By: Austen Erblat Contact Reporter South Florida Community News
A variety of threats — both natural and manmade — have done considerable damage to Florida’s shorelines. One company is implementing new technology in an attempt to restore them.
SOX Erosion Solutions has installed its Shoresox system in communities across South Florida, including Lauderdale Lakes, Wellington and, most recently, Coral Springs, where Lake and Wetland Management has begun shoreline restoration as a result of the city receiving additional funds from FEMA.
Brian Fischer, managing partner of SOX Erosion Solutions in Boca Raton, watched the installation of Shoresox at a suburban Coral Springs home from a small boat in the canal behind the house. He said he hopes to address the state’s shoreline erosion with Shoresox and other technology from the company.
How does it work?
Shoresox is a large taco shell-shaped knitted mesh sheet made of polyethylene — a flexible, photodegradable plastic. The sheet is laid down at an eroded shoreline. Dirt and compost is blown onto the sheet, which is then folded over the soil.The sheet is anchored below the surface of the ground with wood stakes and a patch of grass is laid on top. The mesh netting allows nutrients and plants to grow through it.
Shoreline erosion affects Florida’s coasts as well as thousands of miles of canals in the interior of the state. According to the University of Florida’s Center for Aquatic and Invasive Plants, canals are essential for flood management, especially in southeast Florida, but require “regular and frequent management” to make sure plants and debris don’t clog the flow of water.
“We have miles and miles of canals,” Fischer said. “So to reclaim a lot of lost land— thousands of acres of lost land throughout all these municipalities — it will increase their value again, create safety because a lot of landscapers will lose the access. They’ve got unstable ground to mow their equipment on and a lot of hazards have happened where they have flipped their mowing machines into the water. Unfortunately, some people have lost their lives.”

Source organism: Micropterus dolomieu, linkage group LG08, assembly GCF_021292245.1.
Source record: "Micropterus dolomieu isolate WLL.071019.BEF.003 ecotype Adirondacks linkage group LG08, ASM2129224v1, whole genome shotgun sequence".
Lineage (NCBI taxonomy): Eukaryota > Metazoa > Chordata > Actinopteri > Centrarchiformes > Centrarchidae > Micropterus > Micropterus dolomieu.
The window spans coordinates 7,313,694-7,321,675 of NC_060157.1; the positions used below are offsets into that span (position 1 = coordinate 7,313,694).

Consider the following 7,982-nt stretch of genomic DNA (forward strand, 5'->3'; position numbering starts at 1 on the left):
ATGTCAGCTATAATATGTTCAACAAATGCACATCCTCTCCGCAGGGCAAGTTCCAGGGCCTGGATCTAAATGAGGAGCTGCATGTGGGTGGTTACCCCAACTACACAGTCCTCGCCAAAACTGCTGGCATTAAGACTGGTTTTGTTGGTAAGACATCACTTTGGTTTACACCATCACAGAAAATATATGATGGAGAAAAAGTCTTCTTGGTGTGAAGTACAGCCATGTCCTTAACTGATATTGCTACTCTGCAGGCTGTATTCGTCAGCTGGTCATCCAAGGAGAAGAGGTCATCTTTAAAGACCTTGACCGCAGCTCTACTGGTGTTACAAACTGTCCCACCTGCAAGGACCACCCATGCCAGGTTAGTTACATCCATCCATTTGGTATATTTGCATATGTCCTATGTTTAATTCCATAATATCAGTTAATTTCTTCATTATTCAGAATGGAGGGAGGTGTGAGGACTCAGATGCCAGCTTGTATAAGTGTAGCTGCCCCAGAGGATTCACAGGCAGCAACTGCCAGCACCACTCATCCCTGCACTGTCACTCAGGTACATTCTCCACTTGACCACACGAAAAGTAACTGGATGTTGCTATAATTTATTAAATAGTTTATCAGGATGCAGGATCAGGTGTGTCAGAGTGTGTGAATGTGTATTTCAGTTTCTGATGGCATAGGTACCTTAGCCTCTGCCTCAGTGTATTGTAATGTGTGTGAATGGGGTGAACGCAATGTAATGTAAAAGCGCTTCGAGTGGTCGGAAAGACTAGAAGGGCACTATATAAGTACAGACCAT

Recent hurricanes like Irma have only made the problem worse blowing rocks, roof tiles, patio furniture and other trash and debris into canals.
What is the best solution to the problem?
“In the past, it’s always been a Band-Aid; some rocks and that will stop the erosion,” Fischer said. “It doesn’t stop the erosion. Rocks will roll, they’ll tumble, they don’t integrate into the shoreline.”
Fischer compared the Shoresox to Lego bricks, in how modular they are.
“You could stop at one end, so if the problem is only 100 feet, we can do a 100-foot section,” he said. “If next year, they want to continue, we could sew right to where we left off and continue it. […] At any time, we can add length, I can add width or I could add height.”
After restoration of the canal shore in Coral Springs, city officials will assess the work done and the work needed and proceed from there with input from city engineers and planners.